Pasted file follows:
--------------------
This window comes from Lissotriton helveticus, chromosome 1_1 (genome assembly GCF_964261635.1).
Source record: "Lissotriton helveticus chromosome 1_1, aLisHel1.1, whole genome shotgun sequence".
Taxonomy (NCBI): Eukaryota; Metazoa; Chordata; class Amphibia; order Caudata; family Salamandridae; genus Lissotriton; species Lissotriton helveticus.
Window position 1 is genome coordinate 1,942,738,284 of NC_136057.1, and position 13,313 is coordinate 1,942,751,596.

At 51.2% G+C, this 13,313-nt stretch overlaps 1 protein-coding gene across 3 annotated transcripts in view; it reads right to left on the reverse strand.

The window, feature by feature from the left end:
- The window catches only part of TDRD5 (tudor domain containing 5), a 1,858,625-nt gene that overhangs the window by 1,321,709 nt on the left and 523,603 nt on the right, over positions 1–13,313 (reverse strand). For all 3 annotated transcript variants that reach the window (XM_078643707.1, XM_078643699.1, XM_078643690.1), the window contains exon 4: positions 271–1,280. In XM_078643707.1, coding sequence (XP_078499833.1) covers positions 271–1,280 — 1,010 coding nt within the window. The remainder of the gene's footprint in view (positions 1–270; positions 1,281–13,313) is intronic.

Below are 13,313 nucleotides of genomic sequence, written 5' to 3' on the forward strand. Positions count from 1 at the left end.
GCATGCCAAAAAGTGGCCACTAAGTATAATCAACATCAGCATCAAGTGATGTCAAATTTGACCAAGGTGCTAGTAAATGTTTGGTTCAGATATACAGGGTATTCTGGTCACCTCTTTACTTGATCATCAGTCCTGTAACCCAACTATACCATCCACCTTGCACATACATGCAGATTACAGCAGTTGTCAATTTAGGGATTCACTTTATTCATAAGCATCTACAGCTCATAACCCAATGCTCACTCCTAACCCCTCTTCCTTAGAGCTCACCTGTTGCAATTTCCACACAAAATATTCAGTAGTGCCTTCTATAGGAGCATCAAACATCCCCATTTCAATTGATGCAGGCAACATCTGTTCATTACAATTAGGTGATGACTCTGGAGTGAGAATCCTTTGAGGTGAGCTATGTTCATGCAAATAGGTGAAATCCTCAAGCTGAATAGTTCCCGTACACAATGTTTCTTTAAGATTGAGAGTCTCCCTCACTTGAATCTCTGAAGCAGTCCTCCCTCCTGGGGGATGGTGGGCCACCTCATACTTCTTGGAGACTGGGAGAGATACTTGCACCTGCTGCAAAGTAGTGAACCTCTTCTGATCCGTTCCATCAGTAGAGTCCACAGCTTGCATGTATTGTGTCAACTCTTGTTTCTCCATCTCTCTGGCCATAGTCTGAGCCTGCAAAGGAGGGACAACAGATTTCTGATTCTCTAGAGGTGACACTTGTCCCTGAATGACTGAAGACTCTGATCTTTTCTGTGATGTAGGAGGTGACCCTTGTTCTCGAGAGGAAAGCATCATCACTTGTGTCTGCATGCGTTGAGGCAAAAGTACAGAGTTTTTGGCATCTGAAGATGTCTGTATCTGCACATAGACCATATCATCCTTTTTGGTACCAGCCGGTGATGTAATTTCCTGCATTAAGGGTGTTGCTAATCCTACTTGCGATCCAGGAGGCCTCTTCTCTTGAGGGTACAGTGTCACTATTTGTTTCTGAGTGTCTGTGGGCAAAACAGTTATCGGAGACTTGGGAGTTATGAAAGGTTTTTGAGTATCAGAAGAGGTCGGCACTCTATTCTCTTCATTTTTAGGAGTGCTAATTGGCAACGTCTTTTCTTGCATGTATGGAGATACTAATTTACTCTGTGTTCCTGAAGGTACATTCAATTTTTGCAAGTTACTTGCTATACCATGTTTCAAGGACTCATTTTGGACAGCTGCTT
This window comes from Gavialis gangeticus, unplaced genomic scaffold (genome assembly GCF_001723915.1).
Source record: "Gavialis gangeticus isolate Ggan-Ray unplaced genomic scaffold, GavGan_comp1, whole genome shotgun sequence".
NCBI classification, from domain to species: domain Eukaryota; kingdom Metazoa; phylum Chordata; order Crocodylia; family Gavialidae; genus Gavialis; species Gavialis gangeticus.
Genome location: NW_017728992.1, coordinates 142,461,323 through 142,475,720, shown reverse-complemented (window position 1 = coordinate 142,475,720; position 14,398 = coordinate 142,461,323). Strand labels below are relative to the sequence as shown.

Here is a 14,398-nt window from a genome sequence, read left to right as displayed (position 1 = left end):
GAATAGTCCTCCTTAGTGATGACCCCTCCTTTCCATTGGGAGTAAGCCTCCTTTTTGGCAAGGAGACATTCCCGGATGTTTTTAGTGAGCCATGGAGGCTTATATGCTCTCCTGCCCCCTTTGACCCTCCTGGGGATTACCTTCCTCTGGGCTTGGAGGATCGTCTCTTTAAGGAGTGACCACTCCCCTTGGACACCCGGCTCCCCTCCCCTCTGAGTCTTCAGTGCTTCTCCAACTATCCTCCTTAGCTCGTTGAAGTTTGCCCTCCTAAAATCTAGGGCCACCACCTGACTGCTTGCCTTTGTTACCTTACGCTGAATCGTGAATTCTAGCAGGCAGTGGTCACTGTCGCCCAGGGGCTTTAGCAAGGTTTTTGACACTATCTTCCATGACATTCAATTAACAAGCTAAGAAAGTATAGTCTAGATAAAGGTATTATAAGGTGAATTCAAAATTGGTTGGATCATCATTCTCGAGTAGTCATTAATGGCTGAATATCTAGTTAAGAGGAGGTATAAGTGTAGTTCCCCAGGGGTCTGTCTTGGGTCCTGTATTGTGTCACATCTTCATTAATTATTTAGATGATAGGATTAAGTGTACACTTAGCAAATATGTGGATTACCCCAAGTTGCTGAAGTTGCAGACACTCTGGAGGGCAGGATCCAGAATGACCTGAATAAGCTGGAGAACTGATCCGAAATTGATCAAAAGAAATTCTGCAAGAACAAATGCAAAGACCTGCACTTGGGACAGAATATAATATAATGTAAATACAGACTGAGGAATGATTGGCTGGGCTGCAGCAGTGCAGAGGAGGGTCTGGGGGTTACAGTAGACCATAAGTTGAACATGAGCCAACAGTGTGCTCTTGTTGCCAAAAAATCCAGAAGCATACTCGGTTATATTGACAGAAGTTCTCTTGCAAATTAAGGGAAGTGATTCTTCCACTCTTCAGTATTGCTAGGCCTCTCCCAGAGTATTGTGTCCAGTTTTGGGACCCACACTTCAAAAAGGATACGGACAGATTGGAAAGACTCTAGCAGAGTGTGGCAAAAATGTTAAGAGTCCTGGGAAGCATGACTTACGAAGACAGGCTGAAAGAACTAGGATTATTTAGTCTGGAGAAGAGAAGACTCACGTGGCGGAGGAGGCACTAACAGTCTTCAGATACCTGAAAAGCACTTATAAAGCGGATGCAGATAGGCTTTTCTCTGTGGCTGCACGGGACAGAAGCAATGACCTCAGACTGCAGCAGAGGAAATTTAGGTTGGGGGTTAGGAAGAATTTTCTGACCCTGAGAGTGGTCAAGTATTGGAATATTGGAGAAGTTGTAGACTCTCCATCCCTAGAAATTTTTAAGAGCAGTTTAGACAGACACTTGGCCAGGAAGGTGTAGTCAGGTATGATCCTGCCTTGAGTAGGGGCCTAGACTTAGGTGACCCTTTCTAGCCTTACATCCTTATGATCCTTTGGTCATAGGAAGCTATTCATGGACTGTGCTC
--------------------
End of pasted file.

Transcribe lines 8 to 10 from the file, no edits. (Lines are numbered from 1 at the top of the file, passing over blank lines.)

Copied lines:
Below are 13,313 nucleotides of genomic sequence, written 5' to 3' on the forward strand. Positions count from 1 at the left end.
GCATGCCAAAAAGTGGCCACTAAGTATAATCAACATCAGCATCAAGTGATGTCAAATTTGACCAAGGTGCTAGTAAATGTTTGGTTCAGATATACAGGGTATTCTGGTCACCTCTTTACTTGATCATCAGTCCTGTAACCCAACTATACCATCCACCTTGCACATACATGCAGATTACAGCAGTTGTCAATTTAGGGATTCACTTTATTCATAAGCATCTACAGCTCATAACCCAATGCTCACTCCTAACCCCTCTTCCTTAGAGCTCACCTGTTGCAATTTCCACACAAAATATTCAGTAGTGCCTTCTATAGGAGCATCAAACATCCCCATTTCAATTGATGCAGGCAACATCTGTTCATTACAATTAGGTGATGACTCTGGAGTGAGAATCCTTTGAGGTGAGCTATGTTCATGCAAATAGGTGAAATCCTCAAGCTGAATAGTTCCCGTACACAATGTTTCTTTAAGATTGAGAGTCTCCCTCACTTGAATCTCTGAAGCAGTCCTCCCTCCTGGGGGATGGTGGGCCACCTCATACTTCTTGGAGACTGGGAGAGATACTTGCACCTGCTGCAAAGTAGTGAACCTCTTCTGATCCGTTCCATCAGTAGAGTCCACAGCTTGCATGTATTGTGTCAACTCTTGTTTCTCCATCTCTCTGGCCATAGTCTGAGCCTGCAAAGGAGGGACAACAGATTTCTGATTCTCTAGAGGTGACACTTGTCCCTGAATGACTGAAGACTCTGATCTTTTCTGTGATGTAGGAGGTGACCCTTGTTCTCGAGAGGAAAGCATCATCACTTGTGTCTGCATGCGTTGAGGCAAAAGTACAGAGTTTTTGGCATCTGAAGATGTCTGTATCTGCACATAGACCATATCATCCTTTTTGGTACCAGCCGGTGATGTAATTTCCTGCATTAAGGGTGTTGCTAATCCTACTTGCGATCCAGGAGGCCTCTTCTCTTGAGGGTACAGTGTCACTATTTGTTTCTGAGTGTCTGTGGGCAAAACAGTTATCGGAGACTTGGGAGTTATGAAAGGTTTTTGAGTATCAGAAGAGGTCGGCACTCTATTCTCTTCATTTTTAGGAGTGCTAATTGGCAACGTCTTTTCTTGCATGTATGGAGATACTAATTTACTCTGTGTTCCTGAAGGTACATTCAATTTTTGCAAGTTACTTGCTATACCATGTTTCAAGGACTCATTTTGGACAGCTGCTT
This window comes from Gavialis gangeticus, unplaced genomic scaffold (genome assembly GCF_001723915.1).